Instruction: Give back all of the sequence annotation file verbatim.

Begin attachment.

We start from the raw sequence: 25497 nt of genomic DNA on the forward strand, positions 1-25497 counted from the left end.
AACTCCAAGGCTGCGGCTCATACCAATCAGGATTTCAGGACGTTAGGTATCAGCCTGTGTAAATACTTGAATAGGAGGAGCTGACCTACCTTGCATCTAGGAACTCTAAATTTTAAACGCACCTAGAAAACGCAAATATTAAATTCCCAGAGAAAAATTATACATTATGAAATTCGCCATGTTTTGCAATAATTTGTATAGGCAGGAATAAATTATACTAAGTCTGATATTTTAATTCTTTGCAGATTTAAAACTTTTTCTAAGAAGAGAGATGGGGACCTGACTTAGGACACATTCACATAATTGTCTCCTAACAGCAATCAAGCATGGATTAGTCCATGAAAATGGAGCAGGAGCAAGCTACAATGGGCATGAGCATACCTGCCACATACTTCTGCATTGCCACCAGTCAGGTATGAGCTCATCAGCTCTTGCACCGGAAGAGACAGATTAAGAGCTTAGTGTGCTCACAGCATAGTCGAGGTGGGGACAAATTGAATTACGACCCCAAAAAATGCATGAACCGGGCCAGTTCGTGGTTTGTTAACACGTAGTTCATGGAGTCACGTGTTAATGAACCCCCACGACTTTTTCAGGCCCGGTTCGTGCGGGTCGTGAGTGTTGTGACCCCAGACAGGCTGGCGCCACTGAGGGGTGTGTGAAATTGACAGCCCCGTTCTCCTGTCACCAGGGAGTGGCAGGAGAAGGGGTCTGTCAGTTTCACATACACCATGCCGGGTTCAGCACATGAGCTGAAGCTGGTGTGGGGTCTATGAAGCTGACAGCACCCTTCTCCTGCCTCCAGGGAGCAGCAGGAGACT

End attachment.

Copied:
We start from the raw sequence: 25497 nt of genomic DNA on the forward strand, positions 1-25497 counted from the left end.
AACTCCAAGGCTGCGGCTCATACCAATCAGGATTTCAGGACGTTAGGTATCAGCCTGTGTAAATACTTGAATAGGAGGAGCTGACCTACCTTGCATCTAGGAACTCTAAATTTTAAACGCACCTAGAAAACGCAAATATTAAATTCCCAGAGAAAAATTATACATTATGAAATTCGCCATGTTTTGCAATAATTTGTATAGGCAGGAATAAATTATACTAAGTCTGATATTTTAATTCTTTGCAGATTTAAAACTTTTTCTAAGAAGAGAGATGGGGACCTGACTTAGGACACATTCACATAATTGTCTCCTAACAGCAATCAAGCATGGATTAGTCCATGAAAATGGAGCAGGAGCAAGCTACAATGGGCATGAGCATACCTGCCACATACTTCTGCATTGCCACCAGTCAGGTATGAGCTCATCAGCTCTTGCACCGGAAGAGACAGATTAAGAGCTTAGTGTGCTCACAGCATAGTCGAGGTGGGGACAAATTGAATTACGACCCCAAAAAATGCATGAACCGGGCCAGTTCGTGGTTTGTTAACACGTAGTTCATGGAGTCACGTGTTAATGAACCCCCACGACTTTTTCAGGCCCGGTTCGTGCGGGTCGTGAGTGTTGTGACCCCAGACAGGCTGGCGCCACTGAGGGGTGTGTGAAATTGACAGCCCCGTTCTCCTGTCACCAGGGAGTGGCAGGAGAAGGGGTCTGTCAGTTTCACATACACCATGCCGGGTTCAGCACATGAGCTGAAGCTGGTGTGGGGTCTATGAAGCTGACAGCACCCTTCTCCTGCCTCCAGGGAGCAGCAGGAGACT